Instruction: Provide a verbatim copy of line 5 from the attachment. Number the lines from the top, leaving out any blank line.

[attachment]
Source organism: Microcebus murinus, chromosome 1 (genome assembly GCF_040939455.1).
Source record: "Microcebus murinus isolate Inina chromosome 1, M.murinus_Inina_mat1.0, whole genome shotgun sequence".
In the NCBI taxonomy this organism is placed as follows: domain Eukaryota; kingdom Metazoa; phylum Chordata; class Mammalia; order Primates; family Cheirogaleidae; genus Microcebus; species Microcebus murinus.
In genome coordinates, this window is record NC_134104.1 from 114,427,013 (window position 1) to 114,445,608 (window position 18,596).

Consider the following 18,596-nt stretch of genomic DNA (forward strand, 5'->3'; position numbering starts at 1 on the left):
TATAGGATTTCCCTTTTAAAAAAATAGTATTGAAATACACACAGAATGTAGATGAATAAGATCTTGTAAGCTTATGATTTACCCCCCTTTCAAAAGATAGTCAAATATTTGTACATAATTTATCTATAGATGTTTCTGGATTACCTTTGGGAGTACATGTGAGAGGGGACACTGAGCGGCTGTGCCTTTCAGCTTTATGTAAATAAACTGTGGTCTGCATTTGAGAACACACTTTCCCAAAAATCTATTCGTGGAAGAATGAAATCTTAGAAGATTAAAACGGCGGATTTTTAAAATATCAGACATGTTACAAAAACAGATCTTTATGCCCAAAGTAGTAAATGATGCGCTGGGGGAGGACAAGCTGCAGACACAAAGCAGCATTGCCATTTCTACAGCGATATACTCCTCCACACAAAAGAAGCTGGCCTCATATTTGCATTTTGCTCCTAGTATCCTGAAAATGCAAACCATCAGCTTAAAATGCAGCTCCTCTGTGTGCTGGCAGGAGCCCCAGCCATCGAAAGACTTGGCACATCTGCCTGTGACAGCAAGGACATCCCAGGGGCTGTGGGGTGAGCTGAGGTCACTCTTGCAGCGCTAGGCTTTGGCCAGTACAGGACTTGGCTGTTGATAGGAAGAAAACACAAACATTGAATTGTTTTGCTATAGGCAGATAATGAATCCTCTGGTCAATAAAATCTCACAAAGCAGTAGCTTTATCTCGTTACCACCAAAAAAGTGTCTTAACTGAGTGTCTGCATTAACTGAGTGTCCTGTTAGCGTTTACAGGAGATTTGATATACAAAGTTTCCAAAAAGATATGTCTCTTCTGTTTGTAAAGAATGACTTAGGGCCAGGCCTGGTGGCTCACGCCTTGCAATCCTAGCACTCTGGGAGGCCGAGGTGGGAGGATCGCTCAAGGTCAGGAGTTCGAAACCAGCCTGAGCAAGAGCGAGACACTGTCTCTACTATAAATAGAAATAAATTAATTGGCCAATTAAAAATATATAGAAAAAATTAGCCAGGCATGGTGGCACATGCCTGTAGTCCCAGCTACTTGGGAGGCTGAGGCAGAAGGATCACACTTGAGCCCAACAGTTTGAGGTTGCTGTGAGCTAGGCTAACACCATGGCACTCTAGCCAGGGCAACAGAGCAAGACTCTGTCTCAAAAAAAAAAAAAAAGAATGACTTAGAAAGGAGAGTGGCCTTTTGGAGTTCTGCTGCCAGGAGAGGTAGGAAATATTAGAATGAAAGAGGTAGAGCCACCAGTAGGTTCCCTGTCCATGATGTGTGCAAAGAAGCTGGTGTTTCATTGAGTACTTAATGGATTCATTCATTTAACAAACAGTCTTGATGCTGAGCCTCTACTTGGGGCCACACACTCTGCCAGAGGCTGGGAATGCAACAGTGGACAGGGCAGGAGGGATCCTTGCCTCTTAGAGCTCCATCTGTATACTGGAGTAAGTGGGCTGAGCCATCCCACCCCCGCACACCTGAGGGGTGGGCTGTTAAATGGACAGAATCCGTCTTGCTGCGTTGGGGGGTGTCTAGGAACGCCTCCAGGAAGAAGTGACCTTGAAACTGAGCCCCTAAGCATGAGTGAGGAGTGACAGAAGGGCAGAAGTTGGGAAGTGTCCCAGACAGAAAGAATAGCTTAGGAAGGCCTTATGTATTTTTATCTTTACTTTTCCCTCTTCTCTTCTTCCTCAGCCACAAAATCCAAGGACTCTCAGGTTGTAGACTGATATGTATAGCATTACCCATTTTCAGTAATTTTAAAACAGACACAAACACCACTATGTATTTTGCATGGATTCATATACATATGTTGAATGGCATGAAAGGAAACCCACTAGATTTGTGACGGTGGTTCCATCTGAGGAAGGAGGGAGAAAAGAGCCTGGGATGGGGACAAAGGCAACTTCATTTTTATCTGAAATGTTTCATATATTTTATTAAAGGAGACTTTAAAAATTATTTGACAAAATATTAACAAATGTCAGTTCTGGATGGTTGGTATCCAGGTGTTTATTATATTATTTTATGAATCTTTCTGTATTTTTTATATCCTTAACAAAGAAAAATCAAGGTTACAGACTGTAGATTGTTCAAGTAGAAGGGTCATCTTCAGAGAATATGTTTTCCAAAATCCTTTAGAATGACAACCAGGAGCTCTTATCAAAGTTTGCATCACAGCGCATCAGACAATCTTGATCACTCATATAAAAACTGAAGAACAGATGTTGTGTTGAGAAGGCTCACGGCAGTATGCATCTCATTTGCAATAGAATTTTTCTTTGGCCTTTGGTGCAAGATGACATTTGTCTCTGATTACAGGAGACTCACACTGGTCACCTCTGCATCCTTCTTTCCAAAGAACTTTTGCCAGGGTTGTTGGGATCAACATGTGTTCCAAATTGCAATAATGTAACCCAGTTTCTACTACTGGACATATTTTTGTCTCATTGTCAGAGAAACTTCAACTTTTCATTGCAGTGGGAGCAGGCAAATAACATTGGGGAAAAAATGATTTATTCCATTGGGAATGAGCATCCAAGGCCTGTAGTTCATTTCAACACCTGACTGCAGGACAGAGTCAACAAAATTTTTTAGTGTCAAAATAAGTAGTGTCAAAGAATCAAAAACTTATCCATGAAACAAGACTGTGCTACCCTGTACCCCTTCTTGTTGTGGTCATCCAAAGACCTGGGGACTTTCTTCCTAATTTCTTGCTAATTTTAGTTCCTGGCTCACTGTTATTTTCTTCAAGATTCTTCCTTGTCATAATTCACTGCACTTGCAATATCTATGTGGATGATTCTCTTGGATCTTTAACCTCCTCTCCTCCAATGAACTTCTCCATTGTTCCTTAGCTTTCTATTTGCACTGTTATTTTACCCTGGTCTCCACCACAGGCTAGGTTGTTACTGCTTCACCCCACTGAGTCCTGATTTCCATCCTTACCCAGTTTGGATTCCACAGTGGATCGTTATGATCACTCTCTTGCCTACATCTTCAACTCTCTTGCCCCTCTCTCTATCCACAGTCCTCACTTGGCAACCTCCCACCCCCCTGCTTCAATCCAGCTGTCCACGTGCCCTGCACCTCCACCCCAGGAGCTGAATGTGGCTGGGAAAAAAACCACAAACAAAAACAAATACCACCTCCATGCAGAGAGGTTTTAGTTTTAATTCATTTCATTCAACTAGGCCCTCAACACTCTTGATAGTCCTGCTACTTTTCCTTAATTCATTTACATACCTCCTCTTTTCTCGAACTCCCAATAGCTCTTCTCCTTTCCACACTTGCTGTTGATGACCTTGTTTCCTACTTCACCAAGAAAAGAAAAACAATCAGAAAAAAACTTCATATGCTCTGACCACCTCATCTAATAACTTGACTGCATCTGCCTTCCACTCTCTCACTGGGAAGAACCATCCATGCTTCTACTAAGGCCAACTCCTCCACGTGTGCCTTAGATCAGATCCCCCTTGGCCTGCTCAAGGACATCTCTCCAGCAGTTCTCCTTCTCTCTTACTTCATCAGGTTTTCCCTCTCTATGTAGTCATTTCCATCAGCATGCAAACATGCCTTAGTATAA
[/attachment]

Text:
Consider the following 18,596-nt stretch of genomic DNA (forward strand, 5'->3'; position numbering starts at 1 on the left):